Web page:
Luna Rossa comes out to race as the International Jury uphold their protest

I’m not sure which piece of news I was most surprised by, the fact that Luna Rossa was going to race after declining to turn up to their opening match against the Kiwis on Sunday, or that the protest by the same teams over a rule change to the rudders in the 37 recommendations had been upheld by the international jury.

What was clear was that the two issues were linked. Luna Rossa had said that it could not compete in the opening stages of the Louis Vuitton challenger series while their protest was outstanding. (The Kiwis took a different view and raced alone). But on Thursday morning the jury presented its decision in which it upheld the protests by the challenging teams and agreed that the proposed changes to the design of the boats could not be made solely by the regatta director.

Luna Rossa had said earlier that if the ruling went against their protest then they would consider withdrawing, while the regatta director Ian Murray had said that he would consider cancelling the event if his recommendations were not accepted. Just a few days into the event and the Cup had reached one of its familiar stand offs.

So as the news of the Jury’s decision was announced, the Italians confirmed that they would turn up to their race, their second in the series, in which they would face Artemis. Except the Swedish team wouldn’t be there as they are still preparing their boat. (According to Nathan Outteridge who was a guest commentator on the live race coverage, the team hopes to have boat two in the water in around 10 days for its first sailing trials.)

So once again, the racing in the Louis Vuitton Round Robin was a one sided affair with Luna Rossa going through the motions on a course that was shortened to just one full lap. Having said that, their parade was as revealing as the Kiwi’s of the last two days.

For starters there’s clearly no missing the Italian boat and team that actually has four Brits among its ten crew including helmsman Chris Draper, Finn sailor Giles Scott, David Carr and Nick Hutton. The glistening silver hulls of their AC72 is matched by their silver, sculptured, body armour and sailing kit that wouldn’t look out of place on the set of Star Wars. Shiny silver robots on a shiny silver boat.

Their performance around the 12 nautical mile course was interesting. Faced with less breeze, (around 13knots but with gusts), than the Kiwis had had two days before, Draper and his crew looked far less polished in the opening stages of the race, particularly downwind. On the first gybe the silver dream racer looked on the edge as her windward hull lifted high, the leeward bow went down as the whole outfit started to get out of shape going into the manoeuvre. Seconds later Draper aborted the gybe, bringing the bows up to settle her down before completing the manoeuvre successfully. Had they been under pressure from a competitor they could easily have been forced over the electronic boundary or worse still, into a dodgy gybe.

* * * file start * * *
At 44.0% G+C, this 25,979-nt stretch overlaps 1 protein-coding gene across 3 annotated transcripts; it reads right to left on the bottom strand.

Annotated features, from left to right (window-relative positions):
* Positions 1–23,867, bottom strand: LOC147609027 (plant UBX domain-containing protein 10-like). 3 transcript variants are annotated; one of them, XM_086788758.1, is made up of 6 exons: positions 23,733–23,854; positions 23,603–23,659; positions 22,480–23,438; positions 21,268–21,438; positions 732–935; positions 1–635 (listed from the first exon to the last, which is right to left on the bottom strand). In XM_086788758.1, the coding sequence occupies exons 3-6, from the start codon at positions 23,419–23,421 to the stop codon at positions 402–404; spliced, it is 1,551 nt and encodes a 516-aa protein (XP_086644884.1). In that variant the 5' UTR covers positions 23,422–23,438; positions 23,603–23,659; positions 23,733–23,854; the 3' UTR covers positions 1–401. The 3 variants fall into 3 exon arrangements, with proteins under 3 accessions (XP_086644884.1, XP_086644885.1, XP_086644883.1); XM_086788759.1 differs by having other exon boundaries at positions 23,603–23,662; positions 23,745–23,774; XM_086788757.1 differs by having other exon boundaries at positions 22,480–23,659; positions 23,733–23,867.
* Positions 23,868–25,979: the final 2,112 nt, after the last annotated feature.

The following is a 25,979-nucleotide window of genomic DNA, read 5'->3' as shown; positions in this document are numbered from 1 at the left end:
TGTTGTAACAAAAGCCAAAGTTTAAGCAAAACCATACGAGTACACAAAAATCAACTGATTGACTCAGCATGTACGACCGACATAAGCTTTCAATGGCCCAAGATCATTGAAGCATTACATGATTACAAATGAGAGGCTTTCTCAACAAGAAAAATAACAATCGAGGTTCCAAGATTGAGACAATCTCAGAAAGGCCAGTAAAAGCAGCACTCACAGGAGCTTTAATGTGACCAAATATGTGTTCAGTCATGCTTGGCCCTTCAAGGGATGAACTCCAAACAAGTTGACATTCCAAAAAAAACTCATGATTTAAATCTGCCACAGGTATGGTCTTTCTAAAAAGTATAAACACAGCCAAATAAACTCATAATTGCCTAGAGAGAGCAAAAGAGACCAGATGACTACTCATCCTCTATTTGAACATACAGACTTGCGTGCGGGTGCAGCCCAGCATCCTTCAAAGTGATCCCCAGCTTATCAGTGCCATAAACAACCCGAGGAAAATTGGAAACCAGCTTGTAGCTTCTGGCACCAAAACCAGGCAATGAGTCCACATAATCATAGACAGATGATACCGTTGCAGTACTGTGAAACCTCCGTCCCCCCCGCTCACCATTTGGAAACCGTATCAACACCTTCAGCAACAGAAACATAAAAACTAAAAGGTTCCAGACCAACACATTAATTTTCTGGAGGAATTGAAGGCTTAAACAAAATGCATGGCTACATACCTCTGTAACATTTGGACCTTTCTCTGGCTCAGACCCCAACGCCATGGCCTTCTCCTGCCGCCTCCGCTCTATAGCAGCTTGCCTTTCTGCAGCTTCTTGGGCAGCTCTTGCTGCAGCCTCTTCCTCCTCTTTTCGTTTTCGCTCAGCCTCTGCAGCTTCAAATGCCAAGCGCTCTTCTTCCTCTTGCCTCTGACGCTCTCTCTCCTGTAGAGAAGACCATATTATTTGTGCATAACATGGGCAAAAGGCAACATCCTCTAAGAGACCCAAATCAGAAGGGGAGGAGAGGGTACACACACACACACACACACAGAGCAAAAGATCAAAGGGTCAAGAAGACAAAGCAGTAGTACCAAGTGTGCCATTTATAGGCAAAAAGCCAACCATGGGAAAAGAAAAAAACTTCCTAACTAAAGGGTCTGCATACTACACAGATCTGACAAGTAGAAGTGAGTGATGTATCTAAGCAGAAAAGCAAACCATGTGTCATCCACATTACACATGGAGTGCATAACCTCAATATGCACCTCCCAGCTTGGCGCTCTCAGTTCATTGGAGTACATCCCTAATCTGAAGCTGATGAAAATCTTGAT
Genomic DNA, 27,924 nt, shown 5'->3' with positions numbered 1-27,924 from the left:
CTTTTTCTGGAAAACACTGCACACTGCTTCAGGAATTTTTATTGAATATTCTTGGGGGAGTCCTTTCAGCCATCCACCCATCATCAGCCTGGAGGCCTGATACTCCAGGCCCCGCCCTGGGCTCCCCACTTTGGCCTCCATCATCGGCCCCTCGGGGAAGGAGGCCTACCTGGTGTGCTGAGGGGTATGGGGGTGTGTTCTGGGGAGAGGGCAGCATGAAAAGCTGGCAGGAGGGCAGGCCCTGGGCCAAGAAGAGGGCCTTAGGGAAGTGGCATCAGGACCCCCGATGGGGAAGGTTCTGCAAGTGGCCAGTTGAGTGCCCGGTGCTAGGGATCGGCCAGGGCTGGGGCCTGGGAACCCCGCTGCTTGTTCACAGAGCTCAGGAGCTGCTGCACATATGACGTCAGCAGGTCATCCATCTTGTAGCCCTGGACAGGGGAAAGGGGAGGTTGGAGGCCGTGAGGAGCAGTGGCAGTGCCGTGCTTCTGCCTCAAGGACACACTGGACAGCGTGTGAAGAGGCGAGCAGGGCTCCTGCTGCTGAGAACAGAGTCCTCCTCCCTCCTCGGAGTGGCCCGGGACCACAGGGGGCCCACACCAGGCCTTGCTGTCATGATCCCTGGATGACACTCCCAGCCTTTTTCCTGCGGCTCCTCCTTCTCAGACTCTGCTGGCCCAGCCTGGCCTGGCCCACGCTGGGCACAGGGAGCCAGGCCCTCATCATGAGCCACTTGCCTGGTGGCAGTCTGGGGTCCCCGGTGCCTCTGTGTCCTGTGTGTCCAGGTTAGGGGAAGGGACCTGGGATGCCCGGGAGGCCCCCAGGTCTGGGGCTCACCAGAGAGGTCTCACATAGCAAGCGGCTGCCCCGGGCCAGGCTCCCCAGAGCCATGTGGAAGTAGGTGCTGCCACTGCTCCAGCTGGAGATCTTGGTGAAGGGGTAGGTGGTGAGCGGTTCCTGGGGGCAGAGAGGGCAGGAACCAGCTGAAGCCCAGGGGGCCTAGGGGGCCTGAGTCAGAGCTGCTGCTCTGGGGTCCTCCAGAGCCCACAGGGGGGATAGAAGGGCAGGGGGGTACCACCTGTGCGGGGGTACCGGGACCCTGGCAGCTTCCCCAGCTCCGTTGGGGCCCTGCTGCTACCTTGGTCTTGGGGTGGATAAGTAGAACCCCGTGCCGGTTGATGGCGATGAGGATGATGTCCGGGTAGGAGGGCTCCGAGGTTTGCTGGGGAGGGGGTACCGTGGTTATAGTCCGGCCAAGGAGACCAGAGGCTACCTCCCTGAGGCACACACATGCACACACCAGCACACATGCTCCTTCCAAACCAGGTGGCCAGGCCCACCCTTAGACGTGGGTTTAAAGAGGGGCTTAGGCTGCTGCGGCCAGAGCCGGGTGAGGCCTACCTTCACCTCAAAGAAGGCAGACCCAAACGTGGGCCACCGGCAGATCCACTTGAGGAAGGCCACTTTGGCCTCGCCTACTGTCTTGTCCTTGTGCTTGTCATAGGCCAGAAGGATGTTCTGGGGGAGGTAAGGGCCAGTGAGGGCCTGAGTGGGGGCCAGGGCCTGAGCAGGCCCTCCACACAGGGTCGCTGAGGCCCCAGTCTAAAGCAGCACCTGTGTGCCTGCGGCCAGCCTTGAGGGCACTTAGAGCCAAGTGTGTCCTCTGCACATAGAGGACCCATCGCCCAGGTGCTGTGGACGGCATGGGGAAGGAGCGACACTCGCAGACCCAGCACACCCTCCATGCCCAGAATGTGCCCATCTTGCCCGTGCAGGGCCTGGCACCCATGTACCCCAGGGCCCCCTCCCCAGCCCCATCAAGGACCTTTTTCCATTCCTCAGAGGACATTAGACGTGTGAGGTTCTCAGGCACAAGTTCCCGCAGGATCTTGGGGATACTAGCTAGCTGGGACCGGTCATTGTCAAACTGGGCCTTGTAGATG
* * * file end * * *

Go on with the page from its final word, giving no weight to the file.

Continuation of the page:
Nevertheless, their later gybes improved as they settled down, but their jittery style was a reminder that boat handling rather than raw speed is likely to be the most influential factor in the 34th America’s Cup.

What we couldn’t see were issues aboard the boat that were causing concern.

“We had a small issue with the daggerboard system on the right,” said skipper Max Sirena. “A $1 piece could’ve compromised the race, but at the end we managed the breakdown. The little breakdown could’ve compromised a foiling jibe or even some tacks, but the goal was to finish the race and I’m pretty happy about that.”

(Interestingly the Kiwis also admitted to a similar breakdown just before their second race.)

Upwind the Italians’ tacks were proficient but looked slower than their Kiwi counterparts, yet once up to speed they showed a similar pace at around 20knots uphill and 35knots downwind.

Luna Rossa completed the 12.07-nautical-mile course in 28 minutes, 58 seconds, maintaining an average speed of 24 knots and reaching a top speed of 34.2 knots.

So now the Italians are back in the game, Saturday promises to be a fascinating day in San Francisco as the Kiwis and Italians go head to head in race four of the LV Round Robin. Given the dockside chatter that the Italians have been considerably slower than the Kiwis in training, it will be interesting to see for ourselves. I spoke to Sirena a few weeks ago, just as the rumours of the difference in pace were doing the rounds, but also just as the Italians were receiving their latest set of dagger boards.

“The speed difference with different dagger boards is incredible,” he told me. “You can easily gain 4 knots just with a different type of foil.”

The team has been busy over recent months, changing and refining the configuration of its boat which includes a new wing, new rudders and a revised deck layout, so their performance could well have taken a hike. But their crew work will need to step up to that of the Kiwis if they are to succeed on Saturday.

So as the battle on the water starts for real, we can only hope that the one ashore has died down – but then this is the America’s Cup, where surprises are all part of the game.